Unless of course your interest is merely curiosity and you’re wondering whether HTMs can “discover” salient units whose minimum number of parts impact the “understanding” granted by assembling those larger parts into significant formats? (i.e. what are the minimum number of units necessary to grant comprehensibility to the data?)

Think of “one bit at a time”, in HTM terms, as this data encoder:

A large number of cells is divided into two equal groups. When the next input bit is 1, one group is active. When the next input bit is 0, the other group is active.

Does that help?

Ok sure. But you would need to input an entire row of data into the HTM at a time. So for this data set, how long would a row of data be?

The enwik9 corpus is a 2^9 byte snapshot of Wikipedia taken several years ago. It, or its subset, enwik8 (at 2^8 bytes), are used in artificial general intelligence research to benchmark the inductive half – or discovering “What is,” aka science. Deciding what to do is the other half of AGI, frequently referred to as the “decision tree” based on some value system: “What ought to be,” aka engineering/technology/economics.

This benchmark originated when I suggested, in 2005/2006 to Marcus Hutter that he create an AGI prize. He then set up The Hutter Prize for Lossless Compression of Human Knowledge awarding money for each incremental decrease in the compressed size of Wikipedia. enwik8 was chosen so that those living in poor countries could afford to compete with relatively low capacity computers. This resulted in the discovery of a Russian genius that has held the record for almost all of the years since – including a prize entry, just last month that decreased the size an astounding 4%! To achieve this leap, he incorporated LSTM.

Since Cui, Ahmad and Hawkins published, just one year ago, a paper “Continuous Online Sequence Learning with an Unsupervised Neural Network Model” demonstrating impressive performance on serial data, and compared it favorably to LSTM, it’s natural to think HTM’s temporal learning might be incorporated into a winning entry in the most rigorous AGI competition out there.

I think what you are asking is whether HTM can be used to learn sequences in which there are only two possible inputs. For example, such a sequence might be something like ABBABABBABABBAB. The main problem you will run into with this is that HTM is not good at predicting a single repeating input (in my experience it can handle up to 3 instances of a repeating input before it loops back around to the first representation). So something like ABBBBA is indistinguishable from ABBA for example.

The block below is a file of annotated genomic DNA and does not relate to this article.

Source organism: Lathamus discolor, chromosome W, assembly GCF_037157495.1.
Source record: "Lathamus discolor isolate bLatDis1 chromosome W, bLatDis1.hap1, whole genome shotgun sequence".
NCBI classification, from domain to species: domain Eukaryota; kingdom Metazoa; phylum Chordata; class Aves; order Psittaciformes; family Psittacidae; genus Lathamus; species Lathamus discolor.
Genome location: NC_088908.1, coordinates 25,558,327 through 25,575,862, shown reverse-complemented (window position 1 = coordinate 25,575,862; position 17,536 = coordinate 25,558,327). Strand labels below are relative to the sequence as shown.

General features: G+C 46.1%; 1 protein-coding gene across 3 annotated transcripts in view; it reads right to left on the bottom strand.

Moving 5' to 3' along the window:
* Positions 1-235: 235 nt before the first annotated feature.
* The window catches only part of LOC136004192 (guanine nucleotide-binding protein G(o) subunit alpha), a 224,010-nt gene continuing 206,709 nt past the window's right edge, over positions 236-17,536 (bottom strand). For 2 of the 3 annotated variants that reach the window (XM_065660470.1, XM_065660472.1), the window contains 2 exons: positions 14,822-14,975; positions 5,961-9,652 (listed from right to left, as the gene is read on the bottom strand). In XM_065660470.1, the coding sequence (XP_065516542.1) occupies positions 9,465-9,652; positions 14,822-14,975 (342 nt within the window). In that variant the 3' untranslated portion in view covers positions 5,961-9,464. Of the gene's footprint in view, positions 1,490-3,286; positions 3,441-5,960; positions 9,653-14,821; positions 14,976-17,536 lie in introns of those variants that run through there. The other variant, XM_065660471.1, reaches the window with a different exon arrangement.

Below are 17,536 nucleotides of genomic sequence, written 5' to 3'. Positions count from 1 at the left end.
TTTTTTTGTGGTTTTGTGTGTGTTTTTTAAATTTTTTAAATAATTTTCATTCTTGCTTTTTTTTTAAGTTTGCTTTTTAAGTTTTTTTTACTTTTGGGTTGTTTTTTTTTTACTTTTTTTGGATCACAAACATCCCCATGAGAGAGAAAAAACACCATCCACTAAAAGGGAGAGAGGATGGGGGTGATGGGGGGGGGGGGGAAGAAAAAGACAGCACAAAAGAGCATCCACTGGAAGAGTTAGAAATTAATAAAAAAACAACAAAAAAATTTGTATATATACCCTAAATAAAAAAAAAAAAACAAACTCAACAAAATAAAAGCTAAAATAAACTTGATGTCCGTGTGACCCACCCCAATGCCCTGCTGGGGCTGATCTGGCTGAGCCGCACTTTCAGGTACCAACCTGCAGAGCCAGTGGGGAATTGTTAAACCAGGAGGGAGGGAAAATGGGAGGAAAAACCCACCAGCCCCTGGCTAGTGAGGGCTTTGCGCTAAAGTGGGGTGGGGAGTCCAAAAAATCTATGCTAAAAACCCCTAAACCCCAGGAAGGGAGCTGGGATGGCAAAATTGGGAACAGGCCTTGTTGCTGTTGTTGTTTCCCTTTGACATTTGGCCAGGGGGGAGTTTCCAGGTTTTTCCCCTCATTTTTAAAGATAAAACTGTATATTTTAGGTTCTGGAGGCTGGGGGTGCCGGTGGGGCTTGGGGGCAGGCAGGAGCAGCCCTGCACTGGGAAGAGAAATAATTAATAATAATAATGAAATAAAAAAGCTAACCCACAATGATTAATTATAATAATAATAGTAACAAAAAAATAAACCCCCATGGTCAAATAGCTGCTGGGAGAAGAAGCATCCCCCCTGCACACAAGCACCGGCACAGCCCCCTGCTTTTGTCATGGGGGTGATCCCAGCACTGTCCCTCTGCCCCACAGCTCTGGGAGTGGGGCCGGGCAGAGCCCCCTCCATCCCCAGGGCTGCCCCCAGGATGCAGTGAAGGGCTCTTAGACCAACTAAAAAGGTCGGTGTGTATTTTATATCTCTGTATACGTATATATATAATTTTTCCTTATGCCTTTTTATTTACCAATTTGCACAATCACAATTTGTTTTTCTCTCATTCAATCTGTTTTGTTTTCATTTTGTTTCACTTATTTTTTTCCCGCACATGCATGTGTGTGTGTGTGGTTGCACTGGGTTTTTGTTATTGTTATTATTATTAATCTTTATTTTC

If this is the case, then I totally misunderstand the problem

Let me challenge that requirement with your most recent HTM School video illustration:

Replace the notes of the scale with a 2 note scale, say, “E” and “C”. Now, clearly, with minicolumn limited to only one cell, an HTM can learn that an “E” is more likely to follow a “C”, than vice versa, given a tune like:

EEEECEEEEEEECECCEEEEEECEEE

Given more cells per minicolumn, the HTM can learn a more complex temporal structure than one-ahead – even if limited to only 2 notes in the musical score.

Then, there is the question of the smarty pants showing up and doing a “name that tune” based on an even higher level of abstraction – with some intervening levels of abstraction corresponding to “hum me a bar of that tune”.

The reason I seem to be so unreasonable by insisting on the most trivial data encoder imaginable – the reason I’m so autistic about this – the reason I’m going to continue to be intransigent no matter how many people insist that I provide pre-digested representations to the data encoder – is that I’m trying to keep the bar very low for HTM so I can discover its most essential capability in creating levels of representation (hence levels of abstraction).

I think I see what you’re trying to do, but HTM will not work such a small population of neurons representing input (only one in this case). HTM works because of cell population dynamics. There must be an input of a certain length (not sure what that length is) for the SP to perform properly. So a 1-bit input will not work. But if you changed it to a 100 bit input with 50% on / off to transmit the 1-bit signal, that should work.

I believe that is what he was suggesting:

Yes, that’s what I meant in a prior response when I said:

Think of “one bit at a time”, in HTM terms, as this data encoder:

A large number of cells is divided into two equal groups. When the next input bit is 1, one group is active. When the next input bit is 0, the other group is active.

Does that help?

I get it!

I recently discovered a bug in my implementation of HTM which could be affecting this scenario, so I will let @rhyolight comment on how well NuPIC handles a single repeating input.

In htm.js a single repeating input stabilizes on three sequential representations. I’m guessing that NuPIC probably bursts every other element in the sequence and eventually saturates the capacity of the columns (which wouldn’t be useful either)

While I understand the representation space a bit better, I’m still confused by the enwiki8 format. I don’t think I understand the problem well enough to recommend HTM for the job. As you said a couple times, as we feed in “one bit at a time”, it seems to me like a very inefficient use of the SP / TM algorithms. I don’t think it is going to perform very well on an encoding like this, because not enough semantics are being encoded in each time step. The full capacity of the SP / TM will never be used.

Moved from #htm-theory:neuroscience to #htm-theory

Does your algorithm attempt to (albeit perhaps with bugs) implement temporal learning, as illustrated by HTM School #12?

Yes. The bug may be a bit far into the weeds depending on how familiar you are with the algorithm, but I described it here